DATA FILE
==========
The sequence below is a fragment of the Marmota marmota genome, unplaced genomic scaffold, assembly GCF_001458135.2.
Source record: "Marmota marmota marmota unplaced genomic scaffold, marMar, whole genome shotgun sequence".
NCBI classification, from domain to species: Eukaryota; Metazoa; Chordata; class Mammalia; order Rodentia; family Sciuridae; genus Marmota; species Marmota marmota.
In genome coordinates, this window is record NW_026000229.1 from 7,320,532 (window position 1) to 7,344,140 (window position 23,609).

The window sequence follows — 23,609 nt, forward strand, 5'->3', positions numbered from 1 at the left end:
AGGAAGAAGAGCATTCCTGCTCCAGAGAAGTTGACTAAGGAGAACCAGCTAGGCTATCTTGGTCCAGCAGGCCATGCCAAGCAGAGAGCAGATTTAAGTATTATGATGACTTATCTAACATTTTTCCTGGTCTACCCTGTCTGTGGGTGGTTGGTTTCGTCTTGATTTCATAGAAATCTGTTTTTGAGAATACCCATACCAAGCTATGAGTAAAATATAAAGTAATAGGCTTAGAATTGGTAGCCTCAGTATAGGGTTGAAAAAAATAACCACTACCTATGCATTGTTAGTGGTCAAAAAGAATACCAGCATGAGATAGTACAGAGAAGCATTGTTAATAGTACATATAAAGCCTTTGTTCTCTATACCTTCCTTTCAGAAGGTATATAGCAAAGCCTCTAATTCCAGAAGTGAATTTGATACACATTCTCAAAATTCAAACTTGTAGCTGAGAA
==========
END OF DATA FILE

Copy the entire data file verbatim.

The sequence below is a fragment of the Marmota marmota genome, unplaced genomic scaffold, assembly GCF_001458135.2.
Source record: "Marmota marmota marmota unplaced genomic scaffold, marMar, whole genome shotgun sequence".
NCBI classification, from domain to species: Eukaryota; Metazoa; Chordata; class Mammalia; order Rodentia; family Sciuridae; genus Marmota; species Marmota marmota.
In genome coordinates, this window is record NW_026000229.1 from 7,320,532 (window position 1) to 7,344,140 (window position 23,609).

The window sequence follows — 23,609 nt, forward strand, 5'->3', positions numbered from 1 at the left end:
AGGAAGAAGAGCATTCCTGCTCCAGAGAAGTTGACTAAGGAGAACCAGCTAGGCTATCTTGGTCCAGCAGGCCATGCCAAGCAGAGAGCAGATTTAAGTATTATGATGACTTATCTAACATTTTTCCTGGTCTACCCTGTCTGTGGGTGGTTGGTTTCGTCTTGATTTCATAGAAATCTGTTTTTGAGAATACCCATACCAAGCTATGAGTAAAATATAAAGTAATAGGCTTAGAATTGGTAGCCTCAGTATAGGGTTGAAAAAAATAACCACTACCTATGCATTGTTAGTGGTCAAAAAGAATACCAGCATGAGATAGTACAGAGAAGCATTGTTAATAGTACATATAAAGCCTTTGTTCTCTATACCTTCCTTTCAGAAGGTATATAGCAAAGCCTCTAATTCCAGAAGTGAATTTGATACACATTCTCAAAATTCAAACTTGTAGCTGAGAA